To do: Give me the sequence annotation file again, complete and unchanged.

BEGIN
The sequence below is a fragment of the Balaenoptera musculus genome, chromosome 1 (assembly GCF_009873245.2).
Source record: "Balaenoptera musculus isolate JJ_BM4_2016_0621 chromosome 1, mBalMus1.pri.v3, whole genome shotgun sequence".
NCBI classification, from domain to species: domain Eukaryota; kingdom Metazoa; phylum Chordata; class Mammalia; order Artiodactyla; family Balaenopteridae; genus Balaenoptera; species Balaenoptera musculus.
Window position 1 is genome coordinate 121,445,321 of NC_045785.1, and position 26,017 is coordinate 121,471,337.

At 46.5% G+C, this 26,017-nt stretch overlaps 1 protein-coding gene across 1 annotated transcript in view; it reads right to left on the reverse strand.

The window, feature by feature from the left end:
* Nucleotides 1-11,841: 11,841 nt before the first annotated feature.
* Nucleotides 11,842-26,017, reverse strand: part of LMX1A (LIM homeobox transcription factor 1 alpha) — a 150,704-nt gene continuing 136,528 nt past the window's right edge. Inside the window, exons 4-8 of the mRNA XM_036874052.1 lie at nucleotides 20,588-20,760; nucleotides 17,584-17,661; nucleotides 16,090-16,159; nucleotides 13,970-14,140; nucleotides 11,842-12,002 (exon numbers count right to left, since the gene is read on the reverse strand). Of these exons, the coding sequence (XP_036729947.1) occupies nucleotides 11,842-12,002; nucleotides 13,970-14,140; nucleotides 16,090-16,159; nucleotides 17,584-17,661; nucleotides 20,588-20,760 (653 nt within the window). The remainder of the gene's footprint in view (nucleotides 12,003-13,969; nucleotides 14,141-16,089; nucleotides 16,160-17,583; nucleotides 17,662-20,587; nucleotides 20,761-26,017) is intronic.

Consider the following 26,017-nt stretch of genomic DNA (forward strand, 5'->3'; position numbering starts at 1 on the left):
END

The sequence below is a fragment of the Balaenoptera musculus genome, chromosome 1 (assembly GCF_009873245.2).
Source record: "Balaenoptera musculus isolate JJ_BM4_2016_0621 chromosome 1, mBalMus1.pri.v3, whole genome shotgun sequence".
NCBI classification, from domain to species: domain Eukaryota; kingdom Metazoa; phylum Chordata; class Mammalia; order Artiodactyla; family Balaenopteridae; genus Balaenoptera; species Balaenoptera musculus.
Window position 1 is genome coordinate 121,445,321 of NC_045785.1, and position 26,017 is coordinate 121,471,337.

At 46.5% G+C, this 26,017-nt stretch overlaps 1 protein-coding gene across 1 annotated transcript in view; it reads right to left on the reverse strand.

The window, feature by feature from the left end:
* Nucleotides 1-11,841: 11,841 nt before the first annotated feature.
* Nucleotides 11,842-26,017, reverse strand: part of LMX1A (LIM homeobox transcription factor 1 alpha) — a 150,704-nt gene continuing 136,528 nt past the window's right edge. Inside the window, exons 4-8 of the mRNA XM_036874052.1 lie at nucleotides 20,588-20,760; nucleotides 17,584-17,661; nucleotides 16,090-16,159; nucleotides 13,970-14,140; nucleotides 11,842-12,002 (exon numbers count right to left, since the gene is read on the reverse strand). Of these exons, the coding sequence (XP_036729947.1) occupies nucleotides 11,842-12,002; nucleotides 13,970-14,140; nucleotides 16,090-16,159; nucleotides 17,584-17,661; nucleotides 20,588-20,760 (653 nt within the window). The remainder of the gene's footprint in view (nucleotides 12,003-13,969; nucleotides 14,141-16,089; nucleotides 16,160-17,583; nucleotides 17,662-20,587; nucleotides 20,761-26,017) is intronic.

Consider the following 26,017-nt stretch of genomic DNA (forward strand, 5'->3'; position numbering starts at 1 on the left):